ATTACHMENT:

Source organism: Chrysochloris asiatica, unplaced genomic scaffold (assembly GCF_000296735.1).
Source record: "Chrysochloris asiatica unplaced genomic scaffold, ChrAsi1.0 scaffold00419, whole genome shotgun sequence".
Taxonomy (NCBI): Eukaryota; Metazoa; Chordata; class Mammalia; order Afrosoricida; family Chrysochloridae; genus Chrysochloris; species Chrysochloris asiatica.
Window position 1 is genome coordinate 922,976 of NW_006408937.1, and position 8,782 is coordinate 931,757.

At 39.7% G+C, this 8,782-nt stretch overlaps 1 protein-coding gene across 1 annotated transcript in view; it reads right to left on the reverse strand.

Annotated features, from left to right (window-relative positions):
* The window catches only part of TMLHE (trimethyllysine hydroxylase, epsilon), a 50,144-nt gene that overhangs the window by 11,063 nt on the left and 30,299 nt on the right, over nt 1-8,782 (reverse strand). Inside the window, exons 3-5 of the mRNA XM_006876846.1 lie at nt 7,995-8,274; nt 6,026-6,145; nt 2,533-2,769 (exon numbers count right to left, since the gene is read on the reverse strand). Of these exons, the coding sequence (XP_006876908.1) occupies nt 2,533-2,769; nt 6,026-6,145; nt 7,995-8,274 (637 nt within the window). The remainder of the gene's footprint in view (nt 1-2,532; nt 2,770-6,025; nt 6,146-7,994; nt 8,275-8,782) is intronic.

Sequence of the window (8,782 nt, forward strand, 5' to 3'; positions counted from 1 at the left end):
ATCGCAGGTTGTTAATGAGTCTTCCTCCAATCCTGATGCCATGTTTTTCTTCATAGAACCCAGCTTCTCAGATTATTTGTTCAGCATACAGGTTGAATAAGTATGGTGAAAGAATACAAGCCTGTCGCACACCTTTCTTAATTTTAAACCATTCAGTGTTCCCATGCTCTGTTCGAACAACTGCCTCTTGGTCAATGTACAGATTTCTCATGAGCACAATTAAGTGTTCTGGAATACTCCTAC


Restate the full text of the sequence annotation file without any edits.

Source organism: Chrysochloris asiatica, unplaced genomic scaffold (assembly GCF_000296735.1).
Source record: "Chrysochloris asiatica unplaced genomic scaffold, ChrAsi1.0 scaffold00419, whole genome shotgun sequence".
Taxonomy (NCBI): Eukaryota; Metazoa; Chordata; class Mammalia; order Afrosoricida; family Chrysochloridae; genus Chrysochloris; species Chrysochloris asiatica.
Window position 1 is genome coordinate 922,976 of NW_006408937.1, and position 8,782 is coordinate 931,757.

At 39.7% G+C, this 8,782-nt stretch overlaps 1 protein-coding gene across 1 annotated transcript in view; it reads right to left on the reverse strand.

Annotated features, from left to right (window-relative positions):
* The window catches only part of TMLHE (trimethyllysine hydroxylase, epsilon), a 50,144-nt gene that overhangs the window by 11,063 nt on the left and 30,299 nt on the right, over nt 1-8,782 (reverse strand). Inside the window, exons 3-5 of the mRNA XM_006876846.1 lie at nt 7,995-8,274; nt 6,026-6,145; nt 2,533-2,769 (exon numbers count right to left, since the gene is read on the reverse strand). Of these exons, the coding sequence (XP_006876908.1) occupies nt 2,533-2,769; nt 6,026-6,145; nt 7,995-8,274 (637 nt within the window). The remainder of the gene's footprint in view (nt 1-2,532; nt 2,770-6,025; nt 6,146-7,994; nt 8,275-8,782) is intronic.

Sequence of the window (8,782 nt, forward strand, 5' to 3'; positions counted from 1 at the left end):
ATCGCAGGTTGTTAATGAGTCTTCCTCCAATCCTGATGCCATGTTTTTCTTCATAGAACCCAGCTTCTCAGATTATTTGTTCAGCATACAGGTTGAATAAGTATGGTGAAAGAATACAAGCCTGTCGCACACCTTTCTTAATTTTAAACCATTCAGTGTTCCCATGCTCTGTTCGAACAACTGCCTCTTGGTCAATGTACAGATTTCTCATGAGCACAATTAAGTGTTCTGGAATACTCCTAC